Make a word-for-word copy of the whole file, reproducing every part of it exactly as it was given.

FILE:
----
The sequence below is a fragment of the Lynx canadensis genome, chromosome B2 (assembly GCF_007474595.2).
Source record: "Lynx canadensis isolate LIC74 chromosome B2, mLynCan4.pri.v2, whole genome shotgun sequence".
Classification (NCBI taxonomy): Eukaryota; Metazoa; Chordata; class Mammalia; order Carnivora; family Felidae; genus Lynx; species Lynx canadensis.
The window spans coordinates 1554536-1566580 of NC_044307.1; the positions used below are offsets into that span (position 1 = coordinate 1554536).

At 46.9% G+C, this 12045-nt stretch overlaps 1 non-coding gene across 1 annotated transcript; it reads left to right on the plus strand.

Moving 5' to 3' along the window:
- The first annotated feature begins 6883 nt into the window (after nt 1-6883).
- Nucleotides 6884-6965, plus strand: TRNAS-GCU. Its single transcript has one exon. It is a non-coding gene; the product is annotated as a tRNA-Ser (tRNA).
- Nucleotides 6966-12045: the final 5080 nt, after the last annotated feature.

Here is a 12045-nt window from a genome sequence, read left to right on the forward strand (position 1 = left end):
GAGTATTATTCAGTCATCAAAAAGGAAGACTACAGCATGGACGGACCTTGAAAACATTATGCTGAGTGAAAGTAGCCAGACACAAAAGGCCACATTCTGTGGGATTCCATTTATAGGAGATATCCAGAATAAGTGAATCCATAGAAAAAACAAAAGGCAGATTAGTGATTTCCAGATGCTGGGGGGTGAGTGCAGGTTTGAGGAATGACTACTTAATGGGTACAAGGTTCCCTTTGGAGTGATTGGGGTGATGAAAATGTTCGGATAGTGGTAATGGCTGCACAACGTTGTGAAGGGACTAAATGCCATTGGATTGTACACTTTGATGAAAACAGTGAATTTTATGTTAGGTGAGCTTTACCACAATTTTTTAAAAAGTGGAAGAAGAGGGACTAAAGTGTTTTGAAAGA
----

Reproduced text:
The sequence below is a fragment of the Lynx canadensis genome, chromosome B2 (assembly GCF_007474595.2).
Source record: "Lynx canadensis isolate LIC74 chromosome B2, mLynCan4.pri.v2, whole genome shotgun sequence".
Classification (NCBI taxonomy): Eukaryota; Metazoa; Chordata; class Mammalia; order Carnivora; family Felidae; genus Lynx; species Lynx canadensis.
The window spans coordinates 1554536-1566580 of NC_044307.1; the positions used below are offsets into that span (position 1 = coordinate 1554536).

At 46.9% G+C, this 12045-nt stretch overlaps 1 non-coding gene across 1 annotated transcript; it reads left to right on the plus strand.

Moving 5' to 3' along the window:
- The first annotated feature begins 6883 nt into the window (after nt 1-6883).
- Nucleotides 6884-6965, plus strand: TRNAS-GCU. Its single transcript has one exon. It is a non-coding gene; the product is annotated as a tRNA-Ser (tRNA).
- Nucleotides 6966-12045: the final 5080 nt, after the last annotated feature.

Here is a 12045-nt window from a genome sequence, read left to right on the forward strand (position 1 = left end):
GAGTATTATTCAGTCATCAAAAAGGAAGACTACAGCATGGACGGACCTTGAAAACATTATGCTGAGTGAAAGTAGCCAGACACAAAAGGCCACATTCTGTGGGATTCCATTTATAGGAGATATCCAGAATAAGTGAATCCATAGAAAAAACAAAAGGCAGATTAGTGATTTCCAGATGCTGGGGGGTGAGTGCAGGTTTGAGGAATGACTACTTAATGGGTACAAGGTTCCCTTTGGAGTGATTGGGGTGATGAAAATGTTCGGATAGTGGTAATGGCTGCACAACGTTGTGAAGGGACTAAATGCCATTGGATTGTACACTTTGATGAAAACAGTGAATTTTATGTTAGGTGAGCTTTACCACAATTTTTTAAAAAGTGGAAGAAGAGGGACTAAAGTGTTTTGAAAGA